Residual Stress (Forming)

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Residual Stress (Forming) Jun Yanagimoto Institute of Industrial Science, The University of Tokyo, Tokyo, Japan

Definition Residual stress is the stress field inside a material that has been subjected to permanent deformation beyond its limit of plasticity or remaining elastic stresses in a workpiece, e.g., due to nonuniform plastic deformation and/or significant temperature gradients.

Theory and Application Introduction If the plastic deformation is uniaxial, such as that induced in a tensile test, and the material is isotropic without the initial stress field, the stress of a permanently strained material can recover to its initial state without residual stress. The stress–strain curve in Fig. 1 explains elastic recovery in such a case. The material after uniaxial tensile deformation can fully recover after unloading the imposed external force, because its stress is uniform without a gradient, and it can deform freely in the opposite direction to that of loading. However, in general, every point in a material after loading or forming has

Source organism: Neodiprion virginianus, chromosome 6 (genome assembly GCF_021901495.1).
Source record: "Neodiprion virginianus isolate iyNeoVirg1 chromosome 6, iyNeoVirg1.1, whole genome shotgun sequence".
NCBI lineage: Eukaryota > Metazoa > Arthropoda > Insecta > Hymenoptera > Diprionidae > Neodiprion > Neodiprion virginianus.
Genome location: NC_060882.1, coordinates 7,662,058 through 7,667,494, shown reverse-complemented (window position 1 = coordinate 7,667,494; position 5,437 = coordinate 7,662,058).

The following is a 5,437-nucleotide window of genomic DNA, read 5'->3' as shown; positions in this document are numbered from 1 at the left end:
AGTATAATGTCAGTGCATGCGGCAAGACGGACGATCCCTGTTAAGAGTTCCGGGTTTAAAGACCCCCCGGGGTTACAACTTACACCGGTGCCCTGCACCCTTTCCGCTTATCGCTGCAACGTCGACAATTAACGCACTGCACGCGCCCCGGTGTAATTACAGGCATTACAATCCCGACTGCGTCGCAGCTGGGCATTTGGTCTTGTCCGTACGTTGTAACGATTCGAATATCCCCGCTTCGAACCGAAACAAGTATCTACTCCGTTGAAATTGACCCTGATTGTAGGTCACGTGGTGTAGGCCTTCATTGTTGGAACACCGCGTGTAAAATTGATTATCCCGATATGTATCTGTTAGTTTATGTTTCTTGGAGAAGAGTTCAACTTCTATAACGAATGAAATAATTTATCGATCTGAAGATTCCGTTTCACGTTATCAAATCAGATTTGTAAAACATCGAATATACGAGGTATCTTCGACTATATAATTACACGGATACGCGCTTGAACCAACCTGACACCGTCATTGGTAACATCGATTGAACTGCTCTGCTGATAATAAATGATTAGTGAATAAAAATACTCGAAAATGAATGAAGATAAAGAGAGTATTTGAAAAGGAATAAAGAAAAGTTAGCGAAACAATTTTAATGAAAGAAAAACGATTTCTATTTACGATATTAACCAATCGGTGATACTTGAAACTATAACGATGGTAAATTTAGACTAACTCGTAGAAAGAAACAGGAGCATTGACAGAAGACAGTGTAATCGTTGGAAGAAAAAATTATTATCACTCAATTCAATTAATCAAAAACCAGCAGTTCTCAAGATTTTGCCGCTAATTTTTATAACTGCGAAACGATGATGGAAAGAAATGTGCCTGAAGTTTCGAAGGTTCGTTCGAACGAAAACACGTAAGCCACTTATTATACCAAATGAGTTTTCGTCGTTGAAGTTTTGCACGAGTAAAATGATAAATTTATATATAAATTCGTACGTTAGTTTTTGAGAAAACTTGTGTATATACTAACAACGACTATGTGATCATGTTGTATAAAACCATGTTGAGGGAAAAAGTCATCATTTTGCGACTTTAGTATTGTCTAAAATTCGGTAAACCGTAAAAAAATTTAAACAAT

a stress gradient and cannot deform freely during unloading to recover the stress field. Thus, the stress at every point in a material causes some of the stress before unloading or the stress state during forming to remain. This is the cause of residual stress, and it is closely related to elastic recovery. Residual stress is affected by the ease or difficulty of elastic deformation during unloading or elastic recovery; therefore, the residual stress at every point in a material is affected by the surrounding points, which limit deformation during unloading, while perfect elastic recovery without any constraints on deformation during unloading will result in zero residual stress. In summary, the amount of residual stress depends on the magnitude of the final stress and also on various factors influencing the constraints on deformation during unloading such as the stiffness of the material. Description of Residual Stress A material undergoing forming can be modeled as a deforming body under external force T with boundary Sf and constrained displacement U with boundary Su, as illustrated in Fig. 2. The stress s at every point in a deforming body should obey the following equilibrium equation or momentum equation: a ¼ r1 div sðrÞ;


where a is acceleration, r is a position vector, and

# CIRP 2015 The International Academy for Production Engineering et al. (eds.), CIRP Encyclopedia of Production Engineering, DOI 10.1007/978-3-642-35950-7_6678-3


(3) End of loading

(2) Elastic deformation

Plastic limit σy

(Slope givi ng Young’ s modulus )

(4) After unloading


Residual Stress (Forming), Fig. 1 Perfect elastic recovery after unloading a tensile force

Residual Stress (Forming)


(1) Initial state

Residual Stress (Forming), Fig. 2 Stress field after unloading

(Permanent strain)


Residual Stress (Forming)


Residual Stress (Forming), Fig. 3 Examples of residual stress

r is density. Generally, acceleration is negligibly small compared with the diver